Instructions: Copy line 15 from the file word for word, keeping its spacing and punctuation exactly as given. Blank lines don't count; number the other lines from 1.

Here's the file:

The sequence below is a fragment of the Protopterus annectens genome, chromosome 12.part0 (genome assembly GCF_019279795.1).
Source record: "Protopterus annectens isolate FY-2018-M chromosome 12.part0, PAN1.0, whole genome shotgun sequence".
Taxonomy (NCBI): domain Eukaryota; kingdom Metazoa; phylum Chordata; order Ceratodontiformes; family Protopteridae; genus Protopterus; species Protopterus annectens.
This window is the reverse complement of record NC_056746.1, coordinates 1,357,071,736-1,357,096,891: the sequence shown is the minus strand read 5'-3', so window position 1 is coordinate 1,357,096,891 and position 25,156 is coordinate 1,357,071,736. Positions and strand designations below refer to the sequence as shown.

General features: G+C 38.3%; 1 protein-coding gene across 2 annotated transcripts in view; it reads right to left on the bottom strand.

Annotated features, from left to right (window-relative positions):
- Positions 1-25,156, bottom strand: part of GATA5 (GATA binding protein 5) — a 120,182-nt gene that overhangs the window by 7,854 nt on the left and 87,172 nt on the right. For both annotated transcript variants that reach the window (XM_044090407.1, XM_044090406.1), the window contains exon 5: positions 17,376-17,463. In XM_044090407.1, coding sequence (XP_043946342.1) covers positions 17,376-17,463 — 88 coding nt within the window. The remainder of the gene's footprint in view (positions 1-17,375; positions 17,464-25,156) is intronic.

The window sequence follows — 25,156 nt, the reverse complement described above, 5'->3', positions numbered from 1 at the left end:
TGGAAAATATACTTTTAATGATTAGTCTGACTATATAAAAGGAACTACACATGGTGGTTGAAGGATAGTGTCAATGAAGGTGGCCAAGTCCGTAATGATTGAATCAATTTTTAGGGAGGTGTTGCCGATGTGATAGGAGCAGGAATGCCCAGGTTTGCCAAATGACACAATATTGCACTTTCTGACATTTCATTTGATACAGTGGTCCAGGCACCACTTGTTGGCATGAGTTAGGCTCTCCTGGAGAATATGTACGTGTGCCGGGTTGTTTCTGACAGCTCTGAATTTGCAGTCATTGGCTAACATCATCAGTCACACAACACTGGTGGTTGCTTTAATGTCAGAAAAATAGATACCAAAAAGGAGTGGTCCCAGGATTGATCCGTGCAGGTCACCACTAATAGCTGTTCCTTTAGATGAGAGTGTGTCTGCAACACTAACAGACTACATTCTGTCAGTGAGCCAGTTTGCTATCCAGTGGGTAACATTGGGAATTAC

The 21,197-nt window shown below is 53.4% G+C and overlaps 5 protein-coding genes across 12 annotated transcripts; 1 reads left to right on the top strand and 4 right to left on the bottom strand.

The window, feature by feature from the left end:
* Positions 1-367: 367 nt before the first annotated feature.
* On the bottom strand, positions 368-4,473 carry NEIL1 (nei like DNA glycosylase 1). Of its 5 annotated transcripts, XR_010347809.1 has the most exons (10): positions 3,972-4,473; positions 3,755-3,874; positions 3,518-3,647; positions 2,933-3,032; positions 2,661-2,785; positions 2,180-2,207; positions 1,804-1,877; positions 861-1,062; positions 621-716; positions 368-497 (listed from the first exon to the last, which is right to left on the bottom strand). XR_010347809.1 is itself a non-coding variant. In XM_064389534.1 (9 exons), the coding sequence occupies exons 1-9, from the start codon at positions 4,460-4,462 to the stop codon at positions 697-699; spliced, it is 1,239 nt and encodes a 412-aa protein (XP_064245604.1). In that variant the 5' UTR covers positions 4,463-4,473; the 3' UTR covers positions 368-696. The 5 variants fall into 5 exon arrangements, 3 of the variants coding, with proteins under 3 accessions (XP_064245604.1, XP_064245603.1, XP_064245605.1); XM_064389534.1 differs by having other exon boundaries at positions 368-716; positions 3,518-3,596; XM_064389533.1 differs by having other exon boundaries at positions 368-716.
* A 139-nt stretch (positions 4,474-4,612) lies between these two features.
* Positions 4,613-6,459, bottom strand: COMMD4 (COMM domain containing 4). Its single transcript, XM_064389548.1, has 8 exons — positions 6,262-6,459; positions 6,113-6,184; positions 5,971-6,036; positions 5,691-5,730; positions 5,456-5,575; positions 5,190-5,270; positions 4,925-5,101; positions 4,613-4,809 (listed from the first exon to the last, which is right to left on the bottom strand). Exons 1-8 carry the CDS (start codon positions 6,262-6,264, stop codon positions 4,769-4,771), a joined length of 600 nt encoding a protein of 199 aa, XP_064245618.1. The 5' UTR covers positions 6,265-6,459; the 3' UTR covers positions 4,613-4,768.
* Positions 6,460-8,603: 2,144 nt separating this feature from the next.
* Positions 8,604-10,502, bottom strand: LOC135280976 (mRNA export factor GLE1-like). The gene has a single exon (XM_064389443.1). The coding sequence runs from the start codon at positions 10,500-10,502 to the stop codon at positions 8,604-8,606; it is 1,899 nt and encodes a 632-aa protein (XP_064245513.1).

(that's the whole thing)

* Positions 4,613-6,459, bottom strand: COMMD4 (COMM domain containing 4). Its single transcript, XM_064389548.1, has 8 exons — positions 6,262-6,459; positions 6,113-6,184; positions 5,971-6,036; positions 5,691-5,730; positions 5,456-5,575; positions 5,190-5,270; positions 4,925-5,101; positions 4,613-4,809 (listed from the first exon to the last, which is right to left on the bottom strand). Exons 1-8 carry the CDS (start codon positions 6,262-6,264, stop codon positions 4,769-4,771), a joined length of 600 nt encoding a protein of 199 aa, XP_064245618.1. The 5' UTR covers positions 6,265-6,459; the 3' UTR covers positions 4,613-4,768.